Ignition Spring 2017 (#18)

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Have you ever wondered why so-called ‘halo’ or brand identity supercars exist?

I mean, as much as we may love them these cars are absurdities. They exist not because of the rules governing good business practices, but in spite of them.

Halo cars don’t make good business sense if you’re concerned about things like rationality.

They consume valuable manufacturer development resources, are stratospherically expensive to build and to sell, and their sales volumes are so low that their impact on the bottom line is negligible.

True, these cars wouldn’t get built if they didn’t make money, but the profit they produce is small potatoes compared with the windfalls generated by light trucks, SUVs and passenger cars.

But despite their weaknesses as examples of vehicles the industry should be producing, halo cars exist because they can raise the profile of the brand to which they are attached.

The real benefit of putting a supercar in a dealer showroom is so that it can serve as brand marketing, a rolling mission statement of sorts that broadcasts not only the engineering heft and advanced technology the automaker has at its disposal, but its potential.

Halo cars like the ones we’ve assembled for our front cover, are all about the art of the possible.

These cars show what can happen when the cost-constraining, mass-market appealing, practicality-serving shackles are taken off and an automaker’s best and brightest are set free to create something without reasonable limits.  

These cars show what can happen when the force of a carmaker’s might is poured into one car, and the supercar isn’t the only one that benefits from the exercise.

It’s hard to quantify how many extra A4s and Altimas are sold due to the presence of the R8 and GT-R in the lineups of Audi and Nissan, respectively, but they certainly don’t make those sedans less appealing.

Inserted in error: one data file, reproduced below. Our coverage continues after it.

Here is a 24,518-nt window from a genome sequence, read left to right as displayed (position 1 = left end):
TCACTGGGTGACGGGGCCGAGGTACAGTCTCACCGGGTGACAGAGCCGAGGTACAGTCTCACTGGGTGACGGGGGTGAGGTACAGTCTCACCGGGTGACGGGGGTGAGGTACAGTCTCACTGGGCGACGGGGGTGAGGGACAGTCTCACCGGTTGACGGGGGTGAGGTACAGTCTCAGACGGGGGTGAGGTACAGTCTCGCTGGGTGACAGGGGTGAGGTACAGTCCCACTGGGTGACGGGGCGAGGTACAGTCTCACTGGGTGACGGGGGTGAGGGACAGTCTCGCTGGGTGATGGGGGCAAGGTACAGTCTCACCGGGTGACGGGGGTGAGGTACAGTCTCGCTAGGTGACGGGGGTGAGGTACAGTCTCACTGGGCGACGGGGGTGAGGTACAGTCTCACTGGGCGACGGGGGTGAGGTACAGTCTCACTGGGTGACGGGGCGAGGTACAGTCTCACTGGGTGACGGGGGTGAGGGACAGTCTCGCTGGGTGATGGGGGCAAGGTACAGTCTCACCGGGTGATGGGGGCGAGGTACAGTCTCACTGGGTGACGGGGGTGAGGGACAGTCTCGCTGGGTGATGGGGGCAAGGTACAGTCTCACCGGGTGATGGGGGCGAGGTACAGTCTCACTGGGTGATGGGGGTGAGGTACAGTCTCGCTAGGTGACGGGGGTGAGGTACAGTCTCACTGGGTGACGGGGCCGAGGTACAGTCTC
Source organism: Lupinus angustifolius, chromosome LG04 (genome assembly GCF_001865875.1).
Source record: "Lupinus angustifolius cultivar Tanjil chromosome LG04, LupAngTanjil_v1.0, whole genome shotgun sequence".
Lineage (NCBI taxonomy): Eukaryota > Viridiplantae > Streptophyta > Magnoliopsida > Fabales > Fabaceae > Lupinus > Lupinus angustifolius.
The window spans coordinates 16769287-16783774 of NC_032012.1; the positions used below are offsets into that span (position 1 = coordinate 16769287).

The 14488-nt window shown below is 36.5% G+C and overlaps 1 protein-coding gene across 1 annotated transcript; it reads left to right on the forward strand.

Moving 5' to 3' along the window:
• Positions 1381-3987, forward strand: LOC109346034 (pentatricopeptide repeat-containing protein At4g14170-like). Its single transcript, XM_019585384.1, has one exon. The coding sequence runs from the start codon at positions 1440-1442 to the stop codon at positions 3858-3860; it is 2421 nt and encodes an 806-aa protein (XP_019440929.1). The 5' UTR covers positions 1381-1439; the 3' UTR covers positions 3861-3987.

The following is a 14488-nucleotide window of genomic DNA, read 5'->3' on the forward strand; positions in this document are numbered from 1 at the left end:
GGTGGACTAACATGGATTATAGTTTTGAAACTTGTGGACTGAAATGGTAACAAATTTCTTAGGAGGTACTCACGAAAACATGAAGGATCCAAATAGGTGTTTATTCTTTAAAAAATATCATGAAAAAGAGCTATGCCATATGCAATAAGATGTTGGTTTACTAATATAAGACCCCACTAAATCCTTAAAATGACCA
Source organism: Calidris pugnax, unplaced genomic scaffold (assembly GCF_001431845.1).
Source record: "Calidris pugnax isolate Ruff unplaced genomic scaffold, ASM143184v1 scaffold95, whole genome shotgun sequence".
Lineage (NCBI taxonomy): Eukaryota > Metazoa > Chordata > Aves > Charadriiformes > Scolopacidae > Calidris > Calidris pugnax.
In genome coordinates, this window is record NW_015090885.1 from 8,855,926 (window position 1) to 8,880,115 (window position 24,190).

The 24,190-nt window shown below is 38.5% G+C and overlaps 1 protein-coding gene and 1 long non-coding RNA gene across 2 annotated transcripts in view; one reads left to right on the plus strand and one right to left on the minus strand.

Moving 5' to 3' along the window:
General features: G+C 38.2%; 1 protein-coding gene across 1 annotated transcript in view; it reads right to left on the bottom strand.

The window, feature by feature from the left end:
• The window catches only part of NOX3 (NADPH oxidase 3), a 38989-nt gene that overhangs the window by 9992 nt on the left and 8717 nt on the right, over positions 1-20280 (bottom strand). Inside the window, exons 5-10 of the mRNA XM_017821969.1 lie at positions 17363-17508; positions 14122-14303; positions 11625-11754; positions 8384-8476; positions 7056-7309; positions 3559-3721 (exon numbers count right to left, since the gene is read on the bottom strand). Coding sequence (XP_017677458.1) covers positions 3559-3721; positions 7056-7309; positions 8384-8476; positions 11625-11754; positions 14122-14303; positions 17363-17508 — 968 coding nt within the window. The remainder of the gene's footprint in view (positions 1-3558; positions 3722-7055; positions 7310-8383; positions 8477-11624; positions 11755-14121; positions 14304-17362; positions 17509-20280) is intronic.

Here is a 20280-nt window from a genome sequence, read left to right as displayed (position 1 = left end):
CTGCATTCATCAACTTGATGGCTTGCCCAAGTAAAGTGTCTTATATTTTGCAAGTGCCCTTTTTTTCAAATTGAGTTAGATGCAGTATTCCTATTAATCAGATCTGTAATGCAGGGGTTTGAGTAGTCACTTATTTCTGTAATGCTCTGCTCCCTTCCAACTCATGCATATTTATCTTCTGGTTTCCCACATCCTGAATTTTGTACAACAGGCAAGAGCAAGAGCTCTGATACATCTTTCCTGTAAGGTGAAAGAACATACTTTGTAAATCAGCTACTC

But this rationalizing misses the point of supercars though, doesn’t it?

Supercars exist because of the romantic attachment we as consumers have for sleek, fast and powerful cars.

The automakers build these cars to make money and to generate interest in other products, sure, but also because they know that’s what we as consumers expect.

Most of us will likely never be able to afford a Lamborghini Aventador S or a Mercedes-AMG GT R, but we still expect them to exist so they can fuel our imaginations and serve as our dream purchase if we ever manage to strike it rich somehow.

In the end, halo cars are the purest form of the automobile – exciting, fun and completely freed from the do-it-all expectations and focus-group needs that turn many cars into transportation appliances.

These cars push the limits of automotive engineering, of what is possible and give us something to aspire to, even if that thing probably isn’t attainable.

Simply put, halo cars are what turn many of us into automobile enthusiasts in the first place, and for that we can only be grateful.